Yeah, and it trashes chains.

But riding in the mud is not the same as sitting in water for a couple of days.  Maybe the OP can flush the dirt out and get them in oil before they rust.  Maybe not. 

If he ignores them because "Chains will be fine, just like riding in the mud," I'd lean towards Maybe Not.

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Well it happened, living in the Houston area finally caught up with me. On Monday my 250x and my boys' ttr125 and xr70r got flooded when my garage had 2-3' of water in it and now we're left cleaning up.

My plan is to drain the oil, pull the carbs/bowls, air filters, etc. and just let it all dry for a number of days. Clean the bikes up and lubricate everything I can find. I've never dealt with a water logged bike, what all do y'all suggest?

 

Water logged bikes are not a big deal. Wash them off pull the plugs, kick it over a few times, change oil and ride on.... :ride: If you wanted to be EXTRA EXTRA careful change the oil again after a ride.

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if you can not get it running soon after you drain every thing pour wd40 threw a vent or hose in the valve cover and fill the motor all the way up.then remove plug and fill cylinder up with wd40. let that sit 10 min then drain it all. that will remove the little water that is left in the motor and keep it from rusting further.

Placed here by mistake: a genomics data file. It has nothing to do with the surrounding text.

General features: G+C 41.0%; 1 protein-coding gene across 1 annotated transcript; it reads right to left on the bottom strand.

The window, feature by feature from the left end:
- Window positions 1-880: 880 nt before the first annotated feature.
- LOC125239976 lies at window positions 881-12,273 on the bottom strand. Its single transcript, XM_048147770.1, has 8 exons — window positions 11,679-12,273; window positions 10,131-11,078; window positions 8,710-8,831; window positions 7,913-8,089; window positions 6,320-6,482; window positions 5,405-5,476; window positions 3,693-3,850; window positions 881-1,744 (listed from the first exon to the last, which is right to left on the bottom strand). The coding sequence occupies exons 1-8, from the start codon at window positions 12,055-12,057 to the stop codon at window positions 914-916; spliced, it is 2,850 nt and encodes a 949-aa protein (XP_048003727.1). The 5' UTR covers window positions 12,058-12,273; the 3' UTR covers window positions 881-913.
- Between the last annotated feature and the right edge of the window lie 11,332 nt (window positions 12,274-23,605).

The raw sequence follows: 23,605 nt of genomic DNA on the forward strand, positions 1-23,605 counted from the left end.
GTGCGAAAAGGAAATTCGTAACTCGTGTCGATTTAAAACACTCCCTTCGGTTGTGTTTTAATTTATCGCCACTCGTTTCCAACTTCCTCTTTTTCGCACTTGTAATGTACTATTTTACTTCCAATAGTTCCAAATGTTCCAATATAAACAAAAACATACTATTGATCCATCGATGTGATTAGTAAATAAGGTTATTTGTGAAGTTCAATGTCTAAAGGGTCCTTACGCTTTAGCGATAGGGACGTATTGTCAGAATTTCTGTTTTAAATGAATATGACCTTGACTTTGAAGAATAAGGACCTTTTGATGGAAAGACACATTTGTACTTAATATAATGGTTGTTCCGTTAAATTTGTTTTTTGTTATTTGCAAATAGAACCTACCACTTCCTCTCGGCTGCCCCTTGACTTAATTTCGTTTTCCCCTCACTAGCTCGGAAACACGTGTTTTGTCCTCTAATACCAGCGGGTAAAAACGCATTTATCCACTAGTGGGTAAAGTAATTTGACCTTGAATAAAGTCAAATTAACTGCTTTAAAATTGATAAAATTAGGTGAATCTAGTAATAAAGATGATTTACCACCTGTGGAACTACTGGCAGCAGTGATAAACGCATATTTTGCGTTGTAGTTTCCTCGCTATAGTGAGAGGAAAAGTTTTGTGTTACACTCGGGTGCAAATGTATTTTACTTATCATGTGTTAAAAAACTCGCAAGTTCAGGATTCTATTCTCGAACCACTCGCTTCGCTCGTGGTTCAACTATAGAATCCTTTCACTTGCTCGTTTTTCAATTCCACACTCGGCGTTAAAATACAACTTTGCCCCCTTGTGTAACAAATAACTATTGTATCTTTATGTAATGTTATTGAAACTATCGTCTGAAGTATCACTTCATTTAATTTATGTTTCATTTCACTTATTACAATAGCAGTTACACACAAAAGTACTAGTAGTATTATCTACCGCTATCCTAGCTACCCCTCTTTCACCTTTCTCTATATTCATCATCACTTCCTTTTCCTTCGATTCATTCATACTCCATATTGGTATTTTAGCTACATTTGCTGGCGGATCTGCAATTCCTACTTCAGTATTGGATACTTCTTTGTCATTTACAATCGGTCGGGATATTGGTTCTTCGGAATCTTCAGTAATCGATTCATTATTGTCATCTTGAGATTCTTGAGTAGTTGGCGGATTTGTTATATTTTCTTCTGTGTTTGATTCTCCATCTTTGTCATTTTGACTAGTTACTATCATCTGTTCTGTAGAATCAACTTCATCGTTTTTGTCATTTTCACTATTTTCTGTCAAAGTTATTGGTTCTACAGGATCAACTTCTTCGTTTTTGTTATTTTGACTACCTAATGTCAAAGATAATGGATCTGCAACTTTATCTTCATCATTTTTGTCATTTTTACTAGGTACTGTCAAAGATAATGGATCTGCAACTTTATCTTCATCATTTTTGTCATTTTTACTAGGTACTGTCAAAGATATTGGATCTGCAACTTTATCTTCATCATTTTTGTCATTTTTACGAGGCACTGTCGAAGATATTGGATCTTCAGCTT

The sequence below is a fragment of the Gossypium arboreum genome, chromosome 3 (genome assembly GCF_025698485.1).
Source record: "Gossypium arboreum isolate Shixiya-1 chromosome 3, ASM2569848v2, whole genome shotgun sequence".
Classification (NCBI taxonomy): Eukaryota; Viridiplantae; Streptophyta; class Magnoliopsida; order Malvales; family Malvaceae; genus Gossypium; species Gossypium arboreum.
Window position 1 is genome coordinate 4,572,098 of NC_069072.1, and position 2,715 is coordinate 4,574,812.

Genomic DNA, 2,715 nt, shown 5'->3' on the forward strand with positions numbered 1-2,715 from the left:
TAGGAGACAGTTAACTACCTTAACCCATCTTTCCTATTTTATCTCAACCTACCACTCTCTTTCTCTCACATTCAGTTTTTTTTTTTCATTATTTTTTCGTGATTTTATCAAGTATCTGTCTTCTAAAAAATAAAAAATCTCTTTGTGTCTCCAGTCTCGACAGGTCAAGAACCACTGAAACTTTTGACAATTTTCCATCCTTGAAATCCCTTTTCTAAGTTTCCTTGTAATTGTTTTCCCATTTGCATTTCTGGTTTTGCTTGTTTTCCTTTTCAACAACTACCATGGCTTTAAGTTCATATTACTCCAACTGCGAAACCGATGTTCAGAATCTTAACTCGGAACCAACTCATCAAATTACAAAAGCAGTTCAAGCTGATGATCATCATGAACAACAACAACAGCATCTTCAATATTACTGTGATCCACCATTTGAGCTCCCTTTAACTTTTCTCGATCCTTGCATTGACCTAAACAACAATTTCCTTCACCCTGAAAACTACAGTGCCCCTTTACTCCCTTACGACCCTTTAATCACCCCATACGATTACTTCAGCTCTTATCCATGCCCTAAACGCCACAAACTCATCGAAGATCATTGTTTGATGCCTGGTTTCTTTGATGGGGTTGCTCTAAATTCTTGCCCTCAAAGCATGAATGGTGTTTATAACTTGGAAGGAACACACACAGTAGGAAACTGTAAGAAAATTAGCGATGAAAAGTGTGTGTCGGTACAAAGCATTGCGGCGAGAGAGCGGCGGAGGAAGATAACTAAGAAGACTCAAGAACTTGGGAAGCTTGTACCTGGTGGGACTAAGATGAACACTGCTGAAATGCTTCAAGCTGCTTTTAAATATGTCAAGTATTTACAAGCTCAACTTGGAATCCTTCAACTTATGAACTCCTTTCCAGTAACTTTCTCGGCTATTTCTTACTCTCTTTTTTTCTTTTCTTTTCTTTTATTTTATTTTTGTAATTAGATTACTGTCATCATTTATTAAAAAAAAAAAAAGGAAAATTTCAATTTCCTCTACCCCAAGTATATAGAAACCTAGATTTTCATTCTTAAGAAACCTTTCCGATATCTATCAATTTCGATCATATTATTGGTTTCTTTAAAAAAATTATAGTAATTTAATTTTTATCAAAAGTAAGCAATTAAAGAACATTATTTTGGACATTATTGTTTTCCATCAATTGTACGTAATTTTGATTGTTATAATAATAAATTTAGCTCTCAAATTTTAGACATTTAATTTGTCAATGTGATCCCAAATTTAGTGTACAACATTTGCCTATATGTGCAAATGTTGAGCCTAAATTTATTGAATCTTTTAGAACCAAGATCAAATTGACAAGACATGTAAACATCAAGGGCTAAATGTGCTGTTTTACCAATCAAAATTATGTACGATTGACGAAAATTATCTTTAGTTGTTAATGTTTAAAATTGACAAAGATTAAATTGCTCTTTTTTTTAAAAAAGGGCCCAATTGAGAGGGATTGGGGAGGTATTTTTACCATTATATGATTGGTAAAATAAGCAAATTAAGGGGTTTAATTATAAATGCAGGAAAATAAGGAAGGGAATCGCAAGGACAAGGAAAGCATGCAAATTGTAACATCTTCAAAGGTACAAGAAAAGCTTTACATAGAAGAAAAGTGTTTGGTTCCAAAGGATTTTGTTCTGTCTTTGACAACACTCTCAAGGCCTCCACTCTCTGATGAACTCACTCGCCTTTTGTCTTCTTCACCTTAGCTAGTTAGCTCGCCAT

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Looks to me that the ttr and the 250 are fine the water dosent seem high enough to go into those air boxes as for the 70 it's probably flooded I would pull he seats on the 250 and ttr and see if the water got in the air box if not those bikes should be fine as for the 70 I would pull the plug and see if there is water in there if so tip it upside down drain it and then take the exauhst off and kick it until the water is gone, lube it up throw in some fresh gas and good to go

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Swingarm, linkage bearings are sealed very well, especially on a Honda. Any o-ring chain is fine also. Some of this is just ridiculous. Zero worries.

Edited by YHGEORGE
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Btw for everyone's info, flood insurance does not cover any "self-propelled vehicles" apart from lawn mowers and handicap items. Needless to say the adjuster gave me the middle finger on getting any help/coverage on the bikes. Also, your homeowner's insurance will absolutely not cover anything if it resulted from a flood so there is no help from them either.

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Remove chains and tell them the engines are for sound effects.

All seriousness, this sucks, sorry man

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Flush the brake fluid if any of the master cylinders have been submerged (that CRF250/450X on the right)